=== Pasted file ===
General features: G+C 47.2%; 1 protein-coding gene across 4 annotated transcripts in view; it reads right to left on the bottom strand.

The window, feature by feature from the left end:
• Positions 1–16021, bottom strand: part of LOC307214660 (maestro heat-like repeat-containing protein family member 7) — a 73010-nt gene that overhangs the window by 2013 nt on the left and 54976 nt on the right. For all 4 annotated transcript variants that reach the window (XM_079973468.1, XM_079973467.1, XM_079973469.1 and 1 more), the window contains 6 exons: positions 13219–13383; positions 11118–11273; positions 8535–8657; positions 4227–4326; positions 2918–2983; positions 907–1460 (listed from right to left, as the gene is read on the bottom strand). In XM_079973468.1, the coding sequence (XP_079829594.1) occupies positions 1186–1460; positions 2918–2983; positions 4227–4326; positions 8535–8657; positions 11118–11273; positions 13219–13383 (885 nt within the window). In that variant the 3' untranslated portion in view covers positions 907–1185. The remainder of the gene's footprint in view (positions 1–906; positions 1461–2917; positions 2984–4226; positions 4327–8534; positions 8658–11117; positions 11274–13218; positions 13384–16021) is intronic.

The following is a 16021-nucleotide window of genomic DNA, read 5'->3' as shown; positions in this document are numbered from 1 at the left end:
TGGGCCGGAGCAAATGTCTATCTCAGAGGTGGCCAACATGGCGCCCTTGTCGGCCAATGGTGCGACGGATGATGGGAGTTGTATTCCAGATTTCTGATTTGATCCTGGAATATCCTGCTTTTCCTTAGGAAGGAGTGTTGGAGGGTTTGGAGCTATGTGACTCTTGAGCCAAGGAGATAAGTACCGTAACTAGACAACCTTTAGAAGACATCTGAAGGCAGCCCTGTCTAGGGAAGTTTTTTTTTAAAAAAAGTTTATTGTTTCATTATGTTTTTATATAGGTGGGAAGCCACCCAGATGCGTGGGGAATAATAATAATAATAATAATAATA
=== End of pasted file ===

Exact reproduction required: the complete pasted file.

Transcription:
General features: G+C 47.2%; 1 protein-coding gene across 4 annotated transcripts in view; it reads right to left on the bottom strand.

The window, feature by feature from the left end:
• Positions 1–16021, bottom strand: part of LOC307214660 (maestro heat-like repeat-containing protein family member 7) — a 73010-nt gene that overhangs the window by 2013 nt on the left and 54976 nt on the right. For all 4 annotated transcript variants that reach the window (XM_079973468.1, XM_079973467.1, XM_079973469.1 and 1 more), the window contains 6 exons: positions 13219–13383; positions 11118–11273; positions 8535–8657; positions 4227–4326; positions 2918–2983; positions 907–1460 (listed from right to left, as the gene is read on the bottom strand). In XM_079973468.1, the coding sequence (XP_079829594.1) occupies positions 1186–1460; positions 2918–2983; positions 4227–4326; positions 8535–8657; positions 11118–11273; positions 13219–13383 (885 nt within the window). In that variant the 3' untranslated portion in view covers positions 907–1185. The remainder of the gene's footprint in view (positions 1–906; positions 1461–2917; positions 2984–4226; positions 4327–8534; positions 8658–11117; positions 11274–13218; positions 13384–16021) is intronic.

The following is a 16021-nucleotide window of genomic DNA, read 5'->3' as shown; positions in this document are numbered from 1 at the left end:
TGGGCCGGAGCAAATGTCTATCTCAGAGGTGGCCAACATGGCGCCCTTGTCGGCCAATGGTGCGACGGATGATGGGAGTTGTATTCCAGATTTCTGATTTGATCCTGGAATATCCTGCTTTTCCTTAGGAAGGAGTGTTGGAGGGTTTGGAGCTATGTGACTCTTGAGCCAAGGAGATAAGTACCGTAACTAGACAACCTTTAGAAGACATCTGAAGGCAGCCCTGTCTAGGGAAGTTTTTTTTTAAAAAAAGTTTATTGTTTCATTATGTTTTTATATAGGTGGGAAGCCACCCAGATGCGTGGGGAATAATAATAATAATAATAATAATA